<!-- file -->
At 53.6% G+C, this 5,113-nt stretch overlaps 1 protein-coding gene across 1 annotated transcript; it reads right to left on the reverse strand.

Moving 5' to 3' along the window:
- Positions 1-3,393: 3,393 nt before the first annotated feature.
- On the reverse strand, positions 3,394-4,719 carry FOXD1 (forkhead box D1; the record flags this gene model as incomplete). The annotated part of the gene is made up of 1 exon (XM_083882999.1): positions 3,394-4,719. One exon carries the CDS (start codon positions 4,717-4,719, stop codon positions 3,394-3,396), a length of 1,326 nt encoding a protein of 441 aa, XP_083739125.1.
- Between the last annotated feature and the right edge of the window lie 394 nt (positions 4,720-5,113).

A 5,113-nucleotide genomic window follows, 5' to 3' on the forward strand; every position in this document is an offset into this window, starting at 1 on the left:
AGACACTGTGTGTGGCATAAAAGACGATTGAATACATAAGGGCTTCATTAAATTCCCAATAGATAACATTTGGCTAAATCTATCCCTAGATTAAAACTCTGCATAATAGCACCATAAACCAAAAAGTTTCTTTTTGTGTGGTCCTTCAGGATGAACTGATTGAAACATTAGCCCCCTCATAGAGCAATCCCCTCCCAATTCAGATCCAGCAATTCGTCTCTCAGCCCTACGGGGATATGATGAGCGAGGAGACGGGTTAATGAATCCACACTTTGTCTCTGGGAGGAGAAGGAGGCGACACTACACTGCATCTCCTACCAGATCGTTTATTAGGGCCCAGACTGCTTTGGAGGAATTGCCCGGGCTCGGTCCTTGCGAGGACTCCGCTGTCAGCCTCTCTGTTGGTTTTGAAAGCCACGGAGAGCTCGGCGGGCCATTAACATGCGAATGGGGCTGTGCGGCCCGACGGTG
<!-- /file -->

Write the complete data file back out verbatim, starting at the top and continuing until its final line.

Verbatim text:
At 53.6% G+C, this 5,113-nt stretch overlaps 1 protein-coding gene across 1 annotated transcript; it reads right to left on the reverse strand.

Moving 5' to 3' along the window:
- Positions 1-3,393: 3,393 nt before the first annotated feature.
- On the reverse strand, positions 3,394-4,719 carry FOXD1 (forkhead box D1; the record flags this gene model as incomplete). The annotated part of the gene is made up of 1 exon (XM_083882999.1): positions 3,394-4,719. One exon carries the CDS (start codon positions 4,717-4,719, stop codon positions 3,394-3,396), a length of 1,326 nt encoding a protein of 441 aa, XP_083739125.1.
- Between the last annotated feature and the right edge of the window lie 394 nt (positions 4,720-5,113).

A 5,113-nucleotide genomic window follows, 5' to 3' on the forward strand; every position in this document is an offset into this window, starting at 1 on the left:
AGACACTGTGTGTGGCATAAAAGACGATTGAATACATAAGGGCTTCATTAAATTCCCAATAGATAACATTTGGCTAAATCTATCCCTAGATTAAAACTCTGCATAATAGCACCATAAACCAAAAAGTTTCTTTTTGTGTGGTCCTTCAGGATGAACTGATTGAAACATTAGCCCCCTCATAGAGCAATCCCCTCCCAATTCAGATCCAGCAATTCGTCTCTCAGCCCTACGGGGATATGATGAGCGAGGAGACGGGTTAATGAATCCACACTTTGTCTCTGGGAGGAGAAGGAGGCGACACTACACTGCATCTCCTACCAGATCGTTTATTAGGGCCCAGACTGCTTTGGAGGAATTGCCCGGGCTCGGTCCTTGCGAGGACTCCGCTGTCAGCCTCTCTGTTGGTTTTGAAAGCCACGGAGAGCTCGGCGGGCCATTAACATGCGAATGGGGCTGTGCGGCCCGACGGTG